Background: Plants are a source of a variety of secondary metabolites. Agrobacterium rhizogenes mediated
hairy root cultures offer a great advantage for the production of these metabolites in large
amounts in comparison to cell suspension cultures as they have the capability of fast growth along with
genetic stability. In order to commercialise secondary metabolite production, the mass production of
hairy root cultures is of paramount importance. Various conventional bioreactors, broadly classified as
liquid phase and gas phase reactors, have been employed for this purpose which includes airlift, bubble
column, stirred tank, trickle bed, nutrient mist, spray reactors and others.
Objective: This review discussed various aspects of hairy root culture in bioreactors.
Method: Peer-reviewed research literature was searched and screened for information about the evolution
of designs of bioreactors used for hairy roots culture. Data was gathered after a keen search from
research and review articles and is presented in this review paper.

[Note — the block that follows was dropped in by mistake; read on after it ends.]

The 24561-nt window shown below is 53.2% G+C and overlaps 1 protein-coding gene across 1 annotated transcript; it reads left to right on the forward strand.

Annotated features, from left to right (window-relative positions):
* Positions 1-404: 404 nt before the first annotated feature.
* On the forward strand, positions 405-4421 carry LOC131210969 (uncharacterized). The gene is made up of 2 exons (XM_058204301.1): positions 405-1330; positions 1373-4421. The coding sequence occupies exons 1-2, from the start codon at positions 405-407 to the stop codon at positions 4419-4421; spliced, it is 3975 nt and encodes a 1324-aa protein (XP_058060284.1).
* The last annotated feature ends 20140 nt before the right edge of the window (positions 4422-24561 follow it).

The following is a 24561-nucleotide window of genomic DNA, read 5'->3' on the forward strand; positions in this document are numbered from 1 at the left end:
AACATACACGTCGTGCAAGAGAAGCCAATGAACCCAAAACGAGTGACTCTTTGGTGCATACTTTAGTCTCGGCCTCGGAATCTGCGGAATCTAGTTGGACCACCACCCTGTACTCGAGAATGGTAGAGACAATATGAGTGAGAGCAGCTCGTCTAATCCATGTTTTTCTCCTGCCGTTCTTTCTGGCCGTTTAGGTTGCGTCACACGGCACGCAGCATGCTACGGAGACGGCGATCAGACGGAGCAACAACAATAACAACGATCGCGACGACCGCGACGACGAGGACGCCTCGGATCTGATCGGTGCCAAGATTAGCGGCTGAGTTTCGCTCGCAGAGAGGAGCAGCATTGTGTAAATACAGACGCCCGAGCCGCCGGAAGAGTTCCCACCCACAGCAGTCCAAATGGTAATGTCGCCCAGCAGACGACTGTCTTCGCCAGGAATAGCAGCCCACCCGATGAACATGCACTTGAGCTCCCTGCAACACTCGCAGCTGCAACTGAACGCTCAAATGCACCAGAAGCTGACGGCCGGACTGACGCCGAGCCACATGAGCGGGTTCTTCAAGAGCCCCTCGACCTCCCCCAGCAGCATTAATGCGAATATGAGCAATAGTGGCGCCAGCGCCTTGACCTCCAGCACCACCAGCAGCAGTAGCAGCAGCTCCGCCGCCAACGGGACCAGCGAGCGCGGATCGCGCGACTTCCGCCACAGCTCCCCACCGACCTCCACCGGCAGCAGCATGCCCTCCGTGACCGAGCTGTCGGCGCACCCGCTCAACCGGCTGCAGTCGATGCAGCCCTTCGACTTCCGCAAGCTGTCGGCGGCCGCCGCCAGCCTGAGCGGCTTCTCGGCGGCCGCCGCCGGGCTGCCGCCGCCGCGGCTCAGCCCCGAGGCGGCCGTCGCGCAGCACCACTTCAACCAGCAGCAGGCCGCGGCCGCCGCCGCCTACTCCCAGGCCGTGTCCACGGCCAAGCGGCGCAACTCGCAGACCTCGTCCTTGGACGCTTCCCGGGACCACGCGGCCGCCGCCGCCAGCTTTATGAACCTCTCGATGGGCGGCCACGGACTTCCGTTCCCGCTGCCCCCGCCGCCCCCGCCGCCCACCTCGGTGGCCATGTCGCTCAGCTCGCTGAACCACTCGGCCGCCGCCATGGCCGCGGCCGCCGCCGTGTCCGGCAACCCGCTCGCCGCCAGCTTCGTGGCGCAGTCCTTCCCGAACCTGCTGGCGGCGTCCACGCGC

Results: The major limitations of the conventional type bioreactor systems were high shear stress and
oxygen deficiency, thus the demand for improved designs led to the evolution and designing of various
types of bioreactor systems with low shear stress and better oxygen uptake in order to enhance yield
productivity. Amidst these modifications in reactors, hybrid reactors, which are a combination of liquid
phase and gas phase reactors, offer a very promising approach for commercialisation of secondary metabolite
production using hairy root cultures.
Conclusion: Although many efforts have been done to obtain a bioreactor configuration for highest
biomass possible, there are still chances of improvement to get the most suitable bioreactor that could
provide high oxygen mass transfer, better growth characteristics, homogenous culture environment and
minimum shear stress.